Missy: I agree too, musicians are generally snobs, and you can't exactly blame them, for we ourselves would have this "fanciful notion" in our heads too but don't let it get in the way of good common sense, but particularly for flautists because we've a snob culture of our own to look up to. (think Stradivari varnish) Yes, those players ARE actually "good enough" to hold the flute, but they fail to realise that all that means is that they're good enough at holding the flute. That doesn't mean that's not important: in situations when you don't have your gadgets to help, e.g. trying out new instruments, it'd be good to be able to adapt reasonably well too.

If a thumbport's a bad crutch... then the band director's baton's a bad hand extension! (If the director doesn't use a baton... well, too bad.)
The flute family: probing the lower limit of human hearing and the upper limit of human tolerance.

etc-etc
Posts: 36
Joined: Wed Sep 29, 2010 2:33 pm

Re: Open-holes practice

Post by etc-etc » Tue Oct 19, 2010 8:41 pm

Would you prefer having French keys on an alto flute? One could make it work with very large hands and very long fingers.

wkzh
Posts: 103
Joined: Fri May 14, 2010 3:45 am

Re: Open-holes practice

Post by wkzh » Wed Oct 20, 2010 5:42 am

Actually that's been done already... pretty long while ago: Eva Kingma builds alto flutes with perforated keys, and has mechanically expanded this to the other depdendent keys of the flute using a "key-on-key" mechanism. If you want to discuss more on this, I think you should start a new thread. Anyway, having such large finger spacings, it would put considerable strain on the hands unless you have an ultra-ergonomic mechanism, which means that the flute must really be built to the player and finding "alternate ways of holding" is not an options. Even so, it may not be sufficient. The weight and length of the flute (for a straight flute) already poses a problem to many players. Personally, I think I can only decide if I actually try an instrument, but assuming I'm fine with it, then yes I would prefer having French keys. (Once again, it looks cool ^^)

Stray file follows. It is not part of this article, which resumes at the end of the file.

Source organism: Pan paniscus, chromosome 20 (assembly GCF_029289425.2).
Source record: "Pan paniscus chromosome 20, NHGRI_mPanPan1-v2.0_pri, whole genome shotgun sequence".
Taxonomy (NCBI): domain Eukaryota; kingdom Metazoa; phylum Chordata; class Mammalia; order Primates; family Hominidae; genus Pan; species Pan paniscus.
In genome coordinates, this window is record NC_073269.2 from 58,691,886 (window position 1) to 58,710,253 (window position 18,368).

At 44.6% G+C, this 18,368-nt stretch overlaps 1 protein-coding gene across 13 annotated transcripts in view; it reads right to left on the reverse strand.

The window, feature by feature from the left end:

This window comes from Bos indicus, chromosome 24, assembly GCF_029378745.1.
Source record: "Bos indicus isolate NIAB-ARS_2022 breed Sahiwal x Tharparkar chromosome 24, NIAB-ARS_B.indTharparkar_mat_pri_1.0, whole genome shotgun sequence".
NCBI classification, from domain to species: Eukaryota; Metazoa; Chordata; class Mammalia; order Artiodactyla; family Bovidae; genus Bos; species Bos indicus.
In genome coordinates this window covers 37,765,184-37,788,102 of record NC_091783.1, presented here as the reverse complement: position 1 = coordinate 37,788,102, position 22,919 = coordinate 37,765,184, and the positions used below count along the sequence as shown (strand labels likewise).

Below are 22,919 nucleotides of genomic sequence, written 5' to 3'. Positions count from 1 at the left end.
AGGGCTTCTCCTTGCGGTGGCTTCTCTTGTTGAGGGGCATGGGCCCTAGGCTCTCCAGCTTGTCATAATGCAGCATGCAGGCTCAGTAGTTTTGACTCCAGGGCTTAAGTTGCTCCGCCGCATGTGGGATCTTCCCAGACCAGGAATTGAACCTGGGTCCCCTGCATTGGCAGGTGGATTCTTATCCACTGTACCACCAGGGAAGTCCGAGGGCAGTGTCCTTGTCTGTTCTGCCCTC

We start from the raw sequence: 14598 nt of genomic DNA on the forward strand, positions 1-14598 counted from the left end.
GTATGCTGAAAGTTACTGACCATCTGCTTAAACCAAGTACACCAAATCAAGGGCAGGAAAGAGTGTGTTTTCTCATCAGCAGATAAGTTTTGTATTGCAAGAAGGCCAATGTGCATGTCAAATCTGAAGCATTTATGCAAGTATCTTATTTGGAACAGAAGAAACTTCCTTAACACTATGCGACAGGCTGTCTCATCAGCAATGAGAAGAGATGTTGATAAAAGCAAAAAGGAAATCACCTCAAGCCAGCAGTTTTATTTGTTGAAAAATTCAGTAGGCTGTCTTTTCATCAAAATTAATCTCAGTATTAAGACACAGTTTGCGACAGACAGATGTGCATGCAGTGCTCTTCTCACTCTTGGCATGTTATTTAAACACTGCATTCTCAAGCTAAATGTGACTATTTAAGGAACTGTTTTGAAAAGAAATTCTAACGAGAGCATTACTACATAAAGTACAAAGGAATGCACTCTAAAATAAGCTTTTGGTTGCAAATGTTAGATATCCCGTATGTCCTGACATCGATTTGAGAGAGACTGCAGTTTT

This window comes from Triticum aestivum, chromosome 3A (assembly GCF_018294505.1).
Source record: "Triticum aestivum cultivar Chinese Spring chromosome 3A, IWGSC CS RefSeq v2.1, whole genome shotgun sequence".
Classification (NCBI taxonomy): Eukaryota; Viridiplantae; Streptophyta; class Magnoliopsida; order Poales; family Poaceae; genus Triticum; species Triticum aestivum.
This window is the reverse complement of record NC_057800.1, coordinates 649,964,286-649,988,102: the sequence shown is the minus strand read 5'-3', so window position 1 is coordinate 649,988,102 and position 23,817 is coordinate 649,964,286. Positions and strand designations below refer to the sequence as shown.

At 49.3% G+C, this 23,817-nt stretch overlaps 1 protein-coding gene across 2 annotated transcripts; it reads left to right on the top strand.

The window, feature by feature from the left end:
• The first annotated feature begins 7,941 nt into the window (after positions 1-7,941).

The flute family: probing the lower limit of human hearing and the upper limit of human tolerance.

lula
Posts: 153
Joined: Sun Nov 29, 2009 7:58 pm

Re: Open-holes practice

Post by lula » Wed Oct 20, 2010 6:29 pm

I understand about playing C4 with an open holed flute. One of my old teachers made me switch to open hole and that was the hardest note for me. It takes a little while to get used to that note. I still mess up sometimes when I have to play my C scale.

Good luck. :)
...MUSIC HAS REPLACED HER HEARTBEAT...

User avatar
MissyHPhoenix
Posts: 368
Joined: Fri Mar 14, 2008 5:19 pm
Location: Hammond, LA, USA

Re: Open-holes practice

Post by MissyHPhoenix » Thu Oct 21, 2010 8:42 am

Is high C harder with an open-hole flute? I've never found that to be so, but maybe it is the flute.
Missy

Why Be Normal????

wkzh
Posts: 103
Joined: Fri May 14, 2010 3:45 am

Re: Open-holes practice

Post by wkzh » Thu Oct 21, 2010 9:02 am

By C4 are you referring to lowest C or the highest C? Gagh notation issues.

If it's low C, then any issues are likely due to leaks, easily solvable (unless repadding is required).

If it's high C... well, the venting is affected somewhat, but I don't suppose it's significant enough. Unless you've a very strong and sensitive embouchure to detect such changes, the problem can be explained by various mundane reasons: a different headjoint cut, different taper, headjoint stopper moved inward slightly more, different foot joint, etc. Not easily solvable, or at least not as straightforward.
The flute family: probing the lower limit of human hearing and the upper limit of human tolerance.

ichliebe
Posts: 10
Joined: Tue Feb 08, 2011 7:45 pm

Re: Open-holes practice

Post by ichliebe » Tue Feb 08, 2011 9:26 pm

pay more attention on C. :wink:

bethany527
Posts: 1
Joined: Tue Jul 19, 2011 12:18 am
Contact:

jzfb the wailing asteroid by murray leinster trbqn

Post by bethany527 » Sun Jul 24, 2011 8:32 pm

Appreciate the info, it’s good to know.
new adidas shoes

saacbeser
Posts: 4
Joined: Fri Aug 19, 2011 3:24 am
Contact:

Re: Open-holes practice

Post by saacbeser » Tue Aug 23, 2011 3:10 am

Joined: Sun Oct 08, 2006 1:44 pm
Posts: 340 Was wondering why some open hole flutes come with plugs while others don't? My new 14K Brannen and my Haynes did not come with plugs, but my Gemmy camping flute does have plastic plugs?

fluttiegurl
Posts: 882
Joined: Fri Dec 10, 2004 11:05 pm

Re: Open-holes practice

Post by fluttiegurl » Tue Aug 23, 2011 5:26 pm

I think it is just an assumption that when you buy a high end flute, you don't need/want plugs. This is probably due to the fact that most flutes come with closed hole options.

wkzh
Posts: 103
Joined: Fri May 14, 2010 3:45 am

Re: Open-holes practice

Post by wkzh » Wed Aug 24, 2011 2:25 am

I think it's pretty much the other way around: a significant number of people who buy lower end flutes are young learners who do not have sufficient hand size to play an open-hole flute.
The flute family: probing the lower limit of human hearing and the upper limit of human tolerance.

Post Reply